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Iron ore exports to China from Port Hedland hit record high

Iron ore exports to China from Port Hedland hit record high

BEIJING: Iron ore exports to China from Australia’s Port Hedland climbed to a record last month as suppliers increased output through the world’s largest bulk-export terminal.
Shipments rose 15 percent to 33.9 million metric tons from 29.5 million tons in July and compared with 32 million tons a year earlier, according to data from the Pilbara Ports Authority. Total iron ore exports reached 39.2 million tons, also an all-time high, from 35.3 million tons a month earlier and 37.4 million tons in August 2014, the data showed.
Low-cost producers in Australia including BHP Billiton Ltd., which routes its cargoes through Port Hedland, are intent on expanding output to boost sales and cut costs while smaller mines shut. Iron ore tumbled in early July to the lowest level in at least six years as the jump in supplies coincided with faltering demand from China. Supply will probably diverge further from demand in the coming months, Goldman Sachs Group Inc. said Aug. 14.
“The increase in Australian iron ore supply has been quite remarkable,” Ralph Leszczynski, head of research in Singapore at Banchero Costa & Co., a Genoa-based shipbroker, said before the data were released. “They’ve managed to drive out of the market many of the smaller producers.”
Ore with 62 percent content at Qingdao increased 0.2 percent to $56.70 a ton on Wednesday, according to data from Metal Bulletin Ltd. The raw material climbed 5.2 percent in August, having bottomed at $44.59 a ton on July 8.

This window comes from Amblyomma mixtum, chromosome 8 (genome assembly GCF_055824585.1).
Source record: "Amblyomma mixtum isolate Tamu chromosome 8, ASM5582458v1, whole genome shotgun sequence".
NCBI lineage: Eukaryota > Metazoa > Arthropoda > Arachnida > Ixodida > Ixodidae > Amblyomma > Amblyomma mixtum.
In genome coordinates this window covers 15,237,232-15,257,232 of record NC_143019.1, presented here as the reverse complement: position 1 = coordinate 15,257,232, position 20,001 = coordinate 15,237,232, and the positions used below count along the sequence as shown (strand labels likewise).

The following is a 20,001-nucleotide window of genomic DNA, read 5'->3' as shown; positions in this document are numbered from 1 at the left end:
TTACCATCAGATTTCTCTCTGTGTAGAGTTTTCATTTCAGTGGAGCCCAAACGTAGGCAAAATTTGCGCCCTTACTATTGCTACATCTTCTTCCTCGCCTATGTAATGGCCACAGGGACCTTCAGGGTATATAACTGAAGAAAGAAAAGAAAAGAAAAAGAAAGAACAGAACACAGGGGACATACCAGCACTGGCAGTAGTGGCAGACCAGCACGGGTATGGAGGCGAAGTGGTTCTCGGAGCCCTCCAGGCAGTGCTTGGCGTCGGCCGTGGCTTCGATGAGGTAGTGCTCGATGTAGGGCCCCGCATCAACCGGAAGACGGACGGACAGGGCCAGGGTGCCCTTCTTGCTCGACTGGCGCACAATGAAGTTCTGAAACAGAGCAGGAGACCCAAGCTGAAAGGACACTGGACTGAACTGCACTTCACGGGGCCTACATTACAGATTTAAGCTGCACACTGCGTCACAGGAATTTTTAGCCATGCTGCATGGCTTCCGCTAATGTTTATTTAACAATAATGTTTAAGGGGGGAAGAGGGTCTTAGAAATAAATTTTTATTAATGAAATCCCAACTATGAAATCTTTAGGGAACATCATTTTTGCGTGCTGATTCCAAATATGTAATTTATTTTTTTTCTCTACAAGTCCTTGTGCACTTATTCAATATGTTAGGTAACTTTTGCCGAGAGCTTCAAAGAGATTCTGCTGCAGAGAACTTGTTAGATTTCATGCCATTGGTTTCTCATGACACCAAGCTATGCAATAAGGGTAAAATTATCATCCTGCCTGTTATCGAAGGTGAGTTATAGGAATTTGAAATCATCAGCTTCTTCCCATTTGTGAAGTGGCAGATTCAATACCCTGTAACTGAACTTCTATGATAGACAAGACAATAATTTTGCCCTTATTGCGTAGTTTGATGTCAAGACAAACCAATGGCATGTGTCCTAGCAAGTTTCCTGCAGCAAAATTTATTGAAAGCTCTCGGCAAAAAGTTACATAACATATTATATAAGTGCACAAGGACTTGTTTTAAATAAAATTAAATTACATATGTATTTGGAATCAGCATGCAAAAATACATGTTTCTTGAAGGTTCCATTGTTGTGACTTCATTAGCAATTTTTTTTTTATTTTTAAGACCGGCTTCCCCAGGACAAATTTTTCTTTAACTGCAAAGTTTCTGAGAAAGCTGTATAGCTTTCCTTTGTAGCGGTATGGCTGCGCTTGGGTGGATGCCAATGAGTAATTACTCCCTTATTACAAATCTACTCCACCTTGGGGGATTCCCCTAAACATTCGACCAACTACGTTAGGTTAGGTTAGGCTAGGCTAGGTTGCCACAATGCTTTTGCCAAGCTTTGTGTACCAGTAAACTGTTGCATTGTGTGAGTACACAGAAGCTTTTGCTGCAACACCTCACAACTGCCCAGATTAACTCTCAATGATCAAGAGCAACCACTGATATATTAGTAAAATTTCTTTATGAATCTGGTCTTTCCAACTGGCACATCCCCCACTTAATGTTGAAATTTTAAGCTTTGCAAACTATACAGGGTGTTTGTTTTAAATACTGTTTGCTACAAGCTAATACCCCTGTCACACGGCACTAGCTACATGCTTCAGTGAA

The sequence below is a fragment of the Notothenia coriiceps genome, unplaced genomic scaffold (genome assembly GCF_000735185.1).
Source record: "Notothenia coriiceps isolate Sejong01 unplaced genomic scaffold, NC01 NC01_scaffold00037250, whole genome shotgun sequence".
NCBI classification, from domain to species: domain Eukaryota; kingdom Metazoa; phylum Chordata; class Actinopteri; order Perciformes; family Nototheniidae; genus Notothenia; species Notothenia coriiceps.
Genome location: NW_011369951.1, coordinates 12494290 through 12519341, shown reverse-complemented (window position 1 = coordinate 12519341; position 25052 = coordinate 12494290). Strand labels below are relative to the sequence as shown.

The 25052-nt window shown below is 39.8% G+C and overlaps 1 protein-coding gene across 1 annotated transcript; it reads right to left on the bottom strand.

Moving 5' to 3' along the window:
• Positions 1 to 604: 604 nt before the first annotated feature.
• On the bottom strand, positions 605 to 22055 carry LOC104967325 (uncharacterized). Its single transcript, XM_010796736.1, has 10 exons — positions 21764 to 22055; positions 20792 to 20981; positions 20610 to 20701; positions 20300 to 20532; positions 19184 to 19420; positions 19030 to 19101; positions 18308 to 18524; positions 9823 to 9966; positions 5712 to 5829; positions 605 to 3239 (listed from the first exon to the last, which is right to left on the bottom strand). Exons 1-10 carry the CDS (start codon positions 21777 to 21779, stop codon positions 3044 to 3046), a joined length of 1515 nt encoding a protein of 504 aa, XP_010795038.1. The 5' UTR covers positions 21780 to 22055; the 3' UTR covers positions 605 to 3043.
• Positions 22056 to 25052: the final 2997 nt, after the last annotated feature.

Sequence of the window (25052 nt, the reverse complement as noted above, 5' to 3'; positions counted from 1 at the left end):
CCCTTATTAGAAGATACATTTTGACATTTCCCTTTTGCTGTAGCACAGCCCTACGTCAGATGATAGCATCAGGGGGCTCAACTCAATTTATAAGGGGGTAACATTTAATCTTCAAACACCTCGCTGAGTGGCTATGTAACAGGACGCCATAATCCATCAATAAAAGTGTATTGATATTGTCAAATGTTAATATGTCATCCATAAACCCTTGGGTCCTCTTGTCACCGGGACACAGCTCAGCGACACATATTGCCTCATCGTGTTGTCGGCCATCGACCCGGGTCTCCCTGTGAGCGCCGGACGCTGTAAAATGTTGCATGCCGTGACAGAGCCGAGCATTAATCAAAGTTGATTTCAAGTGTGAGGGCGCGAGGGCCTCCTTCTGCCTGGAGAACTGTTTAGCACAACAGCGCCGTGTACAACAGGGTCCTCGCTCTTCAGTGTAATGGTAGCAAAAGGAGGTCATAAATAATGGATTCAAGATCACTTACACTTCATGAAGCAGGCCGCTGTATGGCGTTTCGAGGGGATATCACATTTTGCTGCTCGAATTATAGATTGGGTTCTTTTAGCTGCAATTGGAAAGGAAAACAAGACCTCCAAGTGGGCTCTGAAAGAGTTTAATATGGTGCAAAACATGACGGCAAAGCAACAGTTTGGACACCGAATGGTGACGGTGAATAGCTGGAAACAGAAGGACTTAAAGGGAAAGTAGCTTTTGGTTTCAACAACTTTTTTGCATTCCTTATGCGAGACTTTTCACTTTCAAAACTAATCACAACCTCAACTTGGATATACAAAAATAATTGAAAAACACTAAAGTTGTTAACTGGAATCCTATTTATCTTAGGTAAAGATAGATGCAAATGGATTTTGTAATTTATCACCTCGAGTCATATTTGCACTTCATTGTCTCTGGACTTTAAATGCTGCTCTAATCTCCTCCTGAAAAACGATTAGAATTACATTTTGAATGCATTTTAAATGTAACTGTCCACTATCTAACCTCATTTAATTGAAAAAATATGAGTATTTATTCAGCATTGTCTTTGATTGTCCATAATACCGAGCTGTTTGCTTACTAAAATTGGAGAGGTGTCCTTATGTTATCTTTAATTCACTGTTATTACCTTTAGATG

China Restocks
Prices were supported last month by restocking from Chinese steel mills and lean inventory levels, according to Singapore Exchange Ltd., a clearer of iron ore swaps. Inventories at Chinese ports fell for three consecutive weeks to 80.45 million tons at the end of August, the lowest in two months, according to Shanghai Steelhome Information Technology Co.
The record August exports may have been in part to compensate for a drop in July cargoes. Shipments that month fell 9.6 percent from June to the lowest level since November.
Exports from Australia and Brazil disappointed in the past four months and scheduled maintenance of ship loaders was the latest culprit behind erratic volumes, Goldman Sachs said in the Aug. 14 report. Supply growth was set to resume in the short term as producers put operational issues behind them, the bank said.
Port Hedland handles cargoes from BHP and Fortescue Metals Group Ltd., Australia’s largest producers after Rio Tinto Group. The country will probably ship 748 million tons of iron ore this year and 824 million tons in 2016, according to a forecast from the Department of Industry & Science.